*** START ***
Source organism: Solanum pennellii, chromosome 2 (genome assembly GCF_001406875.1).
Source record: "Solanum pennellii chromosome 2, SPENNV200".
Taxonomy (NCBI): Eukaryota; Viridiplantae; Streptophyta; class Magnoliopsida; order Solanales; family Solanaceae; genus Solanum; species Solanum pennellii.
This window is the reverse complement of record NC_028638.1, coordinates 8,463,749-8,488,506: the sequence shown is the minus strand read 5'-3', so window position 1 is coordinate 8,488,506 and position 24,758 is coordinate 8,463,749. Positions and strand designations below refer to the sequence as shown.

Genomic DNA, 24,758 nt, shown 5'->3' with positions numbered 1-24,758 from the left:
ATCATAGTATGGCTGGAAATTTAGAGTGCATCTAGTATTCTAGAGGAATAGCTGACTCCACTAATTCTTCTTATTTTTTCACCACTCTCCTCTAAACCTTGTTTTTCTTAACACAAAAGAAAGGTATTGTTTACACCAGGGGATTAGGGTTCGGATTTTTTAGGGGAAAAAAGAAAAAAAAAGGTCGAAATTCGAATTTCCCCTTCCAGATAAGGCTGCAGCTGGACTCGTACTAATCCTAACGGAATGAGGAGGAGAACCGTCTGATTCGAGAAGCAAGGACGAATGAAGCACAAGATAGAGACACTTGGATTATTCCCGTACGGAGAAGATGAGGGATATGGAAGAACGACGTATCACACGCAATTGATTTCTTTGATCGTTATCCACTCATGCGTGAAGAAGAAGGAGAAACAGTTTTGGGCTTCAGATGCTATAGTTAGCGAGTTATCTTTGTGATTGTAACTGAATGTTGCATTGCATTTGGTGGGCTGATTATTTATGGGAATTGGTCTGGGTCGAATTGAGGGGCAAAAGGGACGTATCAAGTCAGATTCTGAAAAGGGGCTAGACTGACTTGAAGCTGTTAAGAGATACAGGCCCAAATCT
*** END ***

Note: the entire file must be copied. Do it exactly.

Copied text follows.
Source organism: Solanum pennellii, chromosome 2 (genome assembly GCF_001406875.1).
Source record: "Solanum pennellii chromosome 2, SPENNV200".
Taxonomy (NCBI): Eukaryota; Viridiplantae; Streptophyta; class Magnoliopsida; order Solanales; family Solanaceae; genus Solanum; species Solanum pennellii.
This window is the reverse complement of record NC_028638.1, coordinates 8,463,749-8,488,506: the sequence shown is the minus strand read 5'-3', so window position 1 is coordinate 8,488,506 and position 24,758 is coordinate 8,463,749. Positions and strand designations below refer to the sequence as shown.

Genomic DNA, 24,758 nt, shown 5'->3' with positions numbered 1-24,758 from the left:
ATCATAGTATGGCTGGAAATTTAGAGTGCATCTAGTATTCTAGAGGAATAGCTGACTCCACTAATTCTTCTTATTTTTTCACCACTCTCCTCTAAACCTTGTTTTTCTTAACACAAAAGAAAGGTATTGTTTACACCAGGGGATTAGGGTTCGGATTTTTTAGGGGAAAAAAGAAAAAAAAAGGTCGAAATTCGAATTTCCCCTTCCAGATAAGGCTGCAGCTGGACTCGTACTAATCCTAACGGAATGAGGAGGAGAACCGTCTGATTCGAGAAGCAAGGACGAATGAAGCACAAGATAGAGACACTTGGATTATTCCCGTACGGAGAAGATGAGGGATATGGAAGAACGACGTATCACACGCAATTGATTTCTTTGATCGTTATCCACTCATGCGTGAAGAAGAAGGAGAAACAGTTTTGGGCTTCAGATGCTATAGTTAGCGAGTTATCTTTGTGATTGTAACTGAATGTTGCATTGCATTTGGTGGGCTGATTATTTATGGGAATTGGTCTGGGTCGAATTGAGGGGCAAAAGGGACGTATCAAGTCAGATTCTGAAAAGGGGCTAGACTGACTTGAAGCTGTTAAGAGATACAGGCCCAAATCT